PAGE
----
The main character model featured in White Dwarf is Araloth, again with his rules, a Wood Elf noble who was diverted from his arrogant path by an encounter with an Elven Goddess. Araloth’s model is rather nice, posed giving flight to his hawk Skaryn, who can pluck the eye from any enemy careless enough to leave it unguarded. There also look to be a number of other new special character models appearing, but pictures are rather small so we’ll await confirmation on that front when the army book arrives!
Araloth has a number of generic special rules, such as Always Strikes First (does this mean this isn’t a standard rule for all Wood Elves as had been previously rumoured? Or is it simply Games Workshop listing it this way in White Dwarf to avoid revealing more than they want to?) and Stubborn. He is armed with an Asrai Spear, which itself appears to suggest that any ‘Asrai’ weapons will be armour piercing (Asrai arrows, anyone?). A further interesting comment by one of the Games Workshop staff interviewed about using Araloth is the comment that “If you keep him in a wood, he’ll be able to re-roll To Wound rolls of a 1”, which suggests that Wood Elves may gain some benefits from being inside a wood as a general army special rule.
One of the most interesting new models on show (though you have to peer quite hard to see them) are potential new Eternal Guard models. The Eternal Guard are definitely still in the army, as they’re mentioned several times in White Dwarf by those interviewed, and it would seem that they will retain their role as the ‘elite guard’ and ‘hard hitters’ of the Wood Elf army. The new models, if Eternal Guard they are, appear to be armed with a two-handed extended axe type weapon that could either be a halberd or a two-handed weapon. Whatever it turns out to be, I’m assuming it will be an ‘Asrai’ weapon as well, meaning it’ll either be S4 Armour Piercing, or S5 Armour Piercing. If Wood Elves don’t get ASF across the board, it’s probably going to be a halberd, but it will be interesting to see how it turns out. Either way, the new models look pretty damn cool.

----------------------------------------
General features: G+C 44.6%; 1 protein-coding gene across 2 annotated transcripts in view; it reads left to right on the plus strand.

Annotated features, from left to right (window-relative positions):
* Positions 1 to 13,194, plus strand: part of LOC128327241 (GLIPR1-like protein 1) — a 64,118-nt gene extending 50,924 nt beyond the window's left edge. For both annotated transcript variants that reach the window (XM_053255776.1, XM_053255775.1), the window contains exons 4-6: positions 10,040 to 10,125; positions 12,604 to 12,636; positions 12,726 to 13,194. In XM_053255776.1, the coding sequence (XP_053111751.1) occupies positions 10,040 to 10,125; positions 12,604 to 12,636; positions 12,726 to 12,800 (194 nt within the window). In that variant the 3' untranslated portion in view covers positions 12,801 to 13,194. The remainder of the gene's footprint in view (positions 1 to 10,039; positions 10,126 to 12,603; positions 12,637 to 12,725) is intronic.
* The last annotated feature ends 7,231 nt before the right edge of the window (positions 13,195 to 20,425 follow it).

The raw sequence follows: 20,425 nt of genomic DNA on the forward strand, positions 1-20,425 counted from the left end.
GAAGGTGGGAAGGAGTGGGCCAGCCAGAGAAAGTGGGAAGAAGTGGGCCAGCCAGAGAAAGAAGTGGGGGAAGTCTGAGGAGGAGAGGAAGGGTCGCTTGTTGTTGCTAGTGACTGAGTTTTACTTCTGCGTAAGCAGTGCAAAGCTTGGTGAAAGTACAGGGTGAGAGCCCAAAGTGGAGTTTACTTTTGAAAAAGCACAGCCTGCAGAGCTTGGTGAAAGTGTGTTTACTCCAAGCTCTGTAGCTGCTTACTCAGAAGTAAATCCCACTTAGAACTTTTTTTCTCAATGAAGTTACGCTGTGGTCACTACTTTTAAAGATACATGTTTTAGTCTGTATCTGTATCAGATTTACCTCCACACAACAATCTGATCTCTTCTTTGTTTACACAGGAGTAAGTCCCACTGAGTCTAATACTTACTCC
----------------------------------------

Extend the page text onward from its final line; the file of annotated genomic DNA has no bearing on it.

And what models are not there?
No pics of stag rider models in this White Dwarf, though two different art-works featuring them are in there, including those in the leaks earlier in the week. There aren’t any pics of treekin either – which given the way that the Treeman model now fits the theme of the dryad models suggests that there could well be new models forthcoming from them, but that’s a long way from confirmed. There is a very ‘in the background’ picture of a warhawk rider, but it’s impossible to say whether it’s new or old.